Public Policy Update

Better schools, better teachers and better learning opportunities for students have been hot topics on the national agenda, both with the American public and in political circles.

Since the start of 2001, education reform and the reauthorization of the Elementary and Secondary Education Act (ESEA) have been on the fast track. In mid-June, Congress wrapped up the first round of debate on the reauthorization of ESEA. As of this writing, both the House and the Senate have overwhelmingly passed their own versions of the ESEA reauthorization bill. In the weeks and months ahead, the differences in the two bills will be resolved by a House/Senate conference committee.

What is ESEA?

ESEA is the major piece of federal legislation for elementary and secondary education programs. The act covers a range of education issues, including education for the disadvantaged, professional development for teachers, school safety and violence prevention, reading and literacy initiatives, and bilingual education. Last year, Congress spent or appropriated close to $18 billion for current ESEA programs. In contrast, the House bill authorizes $23 billion (for 52 programs) and the Senate bill authorizes $41 billion (for 101 programs) for fiscal year 2002, which begins Oct. 1.

Issues of importance to APA

APA's interest in ESEA is as diverse as the bill itself. APA members have relevant expertise in school psychology, cognitive development, school-based and -linked mental health services, literacy, suicide prevention, school safety, and gifted and talented education, as well as broader issues such as child development, child welfare and diversity that are central to APA's mission. APA has been actively involved in advocating for programs under ESEA that will expand opportunities for psychologists or where psychological expertise is particularly relevant. APA's Public Policy Office has advocated on behalf of several key programs.

Among them is the Elementary and Secondary School Counseling Improvement Act program, which was adopted by amendments offered by Rep. Marge Roukema (R-N.J.) in the House and Sen. Thad Cochran (R-Miss.) in the Senate. Their efforts included an expansion of the current Elementary School Counseling Demonstration Act to secondary schools. In the House-passed version, the Act was also broadened to include child and adolescent psychiatrists as eligible service providers. During House-floor consideration, Rep. Brian Baird (D-Wash.) engaged in a colloquy (a discussion of provisions for the Congressional Record) with the chair of the Education and Workforce Committee, Rep. John Boehner (R-Ohio), asking the chair to consider the definition of "psychologist." With Rep. Baird and other national organizations, APA worked to include "qualified psychologists" as authorized service providers under the program and has urged members of Congress to adopt this change in the final bill.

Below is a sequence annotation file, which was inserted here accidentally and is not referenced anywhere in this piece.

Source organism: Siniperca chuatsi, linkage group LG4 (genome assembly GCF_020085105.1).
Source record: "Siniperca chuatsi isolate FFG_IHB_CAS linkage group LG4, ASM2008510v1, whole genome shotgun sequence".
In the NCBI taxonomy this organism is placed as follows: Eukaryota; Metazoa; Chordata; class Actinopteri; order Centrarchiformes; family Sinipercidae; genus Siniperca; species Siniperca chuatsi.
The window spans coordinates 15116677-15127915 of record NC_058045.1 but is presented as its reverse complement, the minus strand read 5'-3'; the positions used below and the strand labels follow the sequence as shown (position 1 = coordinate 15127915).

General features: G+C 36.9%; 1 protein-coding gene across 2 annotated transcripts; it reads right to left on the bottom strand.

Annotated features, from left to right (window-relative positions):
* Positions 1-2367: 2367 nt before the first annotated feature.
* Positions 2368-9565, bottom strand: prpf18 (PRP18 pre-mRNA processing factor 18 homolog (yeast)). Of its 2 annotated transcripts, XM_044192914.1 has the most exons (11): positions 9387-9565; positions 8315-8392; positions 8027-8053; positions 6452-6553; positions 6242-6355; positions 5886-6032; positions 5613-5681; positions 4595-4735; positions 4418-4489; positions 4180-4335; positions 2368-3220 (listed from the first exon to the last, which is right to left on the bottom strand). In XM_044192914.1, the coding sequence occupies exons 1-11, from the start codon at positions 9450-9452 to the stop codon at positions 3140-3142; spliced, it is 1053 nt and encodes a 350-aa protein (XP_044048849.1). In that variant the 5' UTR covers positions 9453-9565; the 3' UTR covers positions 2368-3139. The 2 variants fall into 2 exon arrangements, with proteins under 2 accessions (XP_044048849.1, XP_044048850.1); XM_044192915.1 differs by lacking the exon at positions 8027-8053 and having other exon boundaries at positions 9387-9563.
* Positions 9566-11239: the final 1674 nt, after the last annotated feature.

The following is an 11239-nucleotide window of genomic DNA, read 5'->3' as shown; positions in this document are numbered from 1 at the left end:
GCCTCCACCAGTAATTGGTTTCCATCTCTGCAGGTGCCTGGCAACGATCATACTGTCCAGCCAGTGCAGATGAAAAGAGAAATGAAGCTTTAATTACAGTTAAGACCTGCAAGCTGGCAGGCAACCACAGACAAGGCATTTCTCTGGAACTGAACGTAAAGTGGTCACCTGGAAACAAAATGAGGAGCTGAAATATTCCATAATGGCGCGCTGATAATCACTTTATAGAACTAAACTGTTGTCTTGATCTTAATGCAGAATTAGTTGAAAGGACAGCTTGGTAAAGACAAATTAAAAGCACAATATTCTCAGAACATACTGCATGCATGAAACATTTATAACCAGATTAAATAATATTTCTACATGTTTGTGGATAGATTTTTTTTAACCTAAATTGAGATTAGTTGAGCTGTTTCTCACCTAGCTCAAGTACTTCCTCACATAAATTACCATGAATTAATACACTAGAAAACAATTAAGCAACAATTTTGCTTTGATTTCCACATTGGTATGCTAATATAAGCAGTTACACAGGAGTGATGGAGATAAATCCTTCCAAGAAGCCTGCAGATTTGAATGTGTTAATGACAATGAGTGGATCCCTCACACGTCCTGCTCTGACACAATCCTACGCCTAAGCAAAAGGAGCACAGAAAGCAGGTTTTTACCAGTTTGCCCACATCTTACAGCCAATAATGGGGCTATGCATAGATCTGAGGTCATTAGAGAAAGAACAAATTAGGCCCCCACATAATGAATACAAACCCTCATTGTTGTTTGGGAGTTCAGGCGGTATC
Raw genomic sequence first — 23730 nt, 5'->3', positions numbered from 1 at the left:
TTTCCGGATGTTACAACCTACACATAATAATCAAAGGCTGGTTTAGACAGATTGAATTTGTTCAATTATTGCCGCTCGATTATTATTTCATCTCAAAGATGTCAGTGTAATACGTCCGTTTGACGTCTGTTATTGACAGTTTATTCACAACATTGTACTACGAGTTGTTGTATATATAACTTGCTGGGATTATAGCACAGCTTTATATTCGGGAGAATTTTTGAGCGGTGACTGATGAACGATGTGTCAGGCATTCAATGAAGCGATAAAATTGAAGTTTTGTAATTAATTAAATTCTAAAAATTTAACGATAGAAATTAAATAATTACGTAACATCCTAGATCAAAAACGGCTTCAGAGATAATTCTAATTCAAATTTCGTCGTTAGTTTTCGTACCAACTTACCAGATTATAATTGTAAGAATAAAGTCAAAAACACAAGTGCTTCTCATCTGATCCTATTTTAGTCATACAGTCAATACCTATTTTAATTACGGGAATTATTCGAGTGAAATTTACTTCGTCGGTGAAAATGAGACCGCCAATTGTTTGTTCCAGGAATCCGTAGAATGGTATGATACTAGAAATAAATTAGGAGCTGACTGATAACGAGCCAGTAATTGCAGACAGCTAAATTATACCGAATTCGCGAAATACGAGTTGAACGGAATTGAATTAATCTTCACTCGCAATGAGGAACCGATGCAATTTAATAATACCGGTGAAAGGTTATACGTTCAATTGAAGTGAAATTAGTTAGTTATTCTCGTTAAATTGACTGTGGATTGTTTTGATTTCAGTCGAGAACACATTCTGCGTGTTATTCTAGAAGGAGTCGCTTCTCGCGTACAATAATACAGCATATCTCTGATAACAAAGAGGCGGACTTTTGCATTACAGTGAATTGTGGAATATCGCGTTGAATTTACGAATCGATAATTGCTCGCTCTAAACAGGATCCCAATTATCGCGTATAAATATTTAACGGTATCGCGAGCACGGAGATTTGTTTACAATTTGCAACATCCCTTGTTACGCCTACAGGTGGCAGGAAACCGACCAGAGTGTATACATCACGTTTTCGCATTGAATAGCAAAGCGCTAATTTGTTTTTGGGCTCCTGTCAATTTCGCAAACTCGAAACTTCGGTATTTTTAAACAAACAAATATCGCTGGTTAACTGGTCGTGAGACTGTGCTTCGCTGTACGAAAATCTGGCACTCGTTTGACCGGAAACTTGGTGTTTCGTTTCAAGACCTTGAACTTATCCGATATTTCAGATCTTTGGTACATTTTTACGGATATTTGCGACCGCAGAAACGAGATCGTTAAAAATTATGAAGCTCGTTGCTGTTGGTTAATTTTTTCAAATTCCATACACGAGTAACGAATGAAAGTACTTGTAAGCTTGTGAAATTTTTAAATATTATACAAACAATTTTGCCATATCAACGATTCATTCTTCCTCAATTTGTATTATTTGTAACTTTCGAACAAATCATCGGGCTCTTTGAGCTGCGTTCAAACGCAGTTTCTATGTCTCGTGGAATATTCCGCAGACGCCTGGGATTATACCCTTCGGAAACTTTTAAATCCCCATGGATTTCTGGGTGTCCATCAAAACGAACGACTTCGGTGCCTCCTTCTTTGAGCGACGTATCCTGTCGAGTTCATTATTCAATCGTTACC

In addition, a successful amendment offered in the House by Reps. Dale Kildee (D-Mich.), Mark Souder (R-Ind.) and Carolyn McCarthy (D-N.Y.) retained the Safe and Drug Free Schools program and the 21st Century Community Learning Centers program as separate entities, ensuring that there will be dedicated funding streams for each program. The Safe and Drug Free Schools program provides resources to school districts to support anti-drug efforts, prevention, counseling and other programs, as well as funding for research in this area. The 21st Century Community Learning Centers program provides resources to states and school districts for academic enrichment and other services, including drug and violence prevention programs in partnership with community-based organizations. APA advocated for and supported these changes.

Gifted and talented education is another area of interest to APA members. The Jacob K. Javits Gifted and Talented Students Education program is included in the House-passed version of the ESEA bill. The program currently supports first-rate research designed to build capacity for identifying and meeting the needs of gifted children. Efforts to include an expanded version of the gifted and talented program were not successful in the House, but both Javits and the new gifted and talented program are included in the Senate bill. The new version would enable states to institute innovative programs designed to meet the educational needs of gifted and talented students. Advocates are hopeful that the full Jacob K. Javits Gifted and Talented Students Education Act of 2001 will be included in the final conferenced version of the ESEA reauthorization.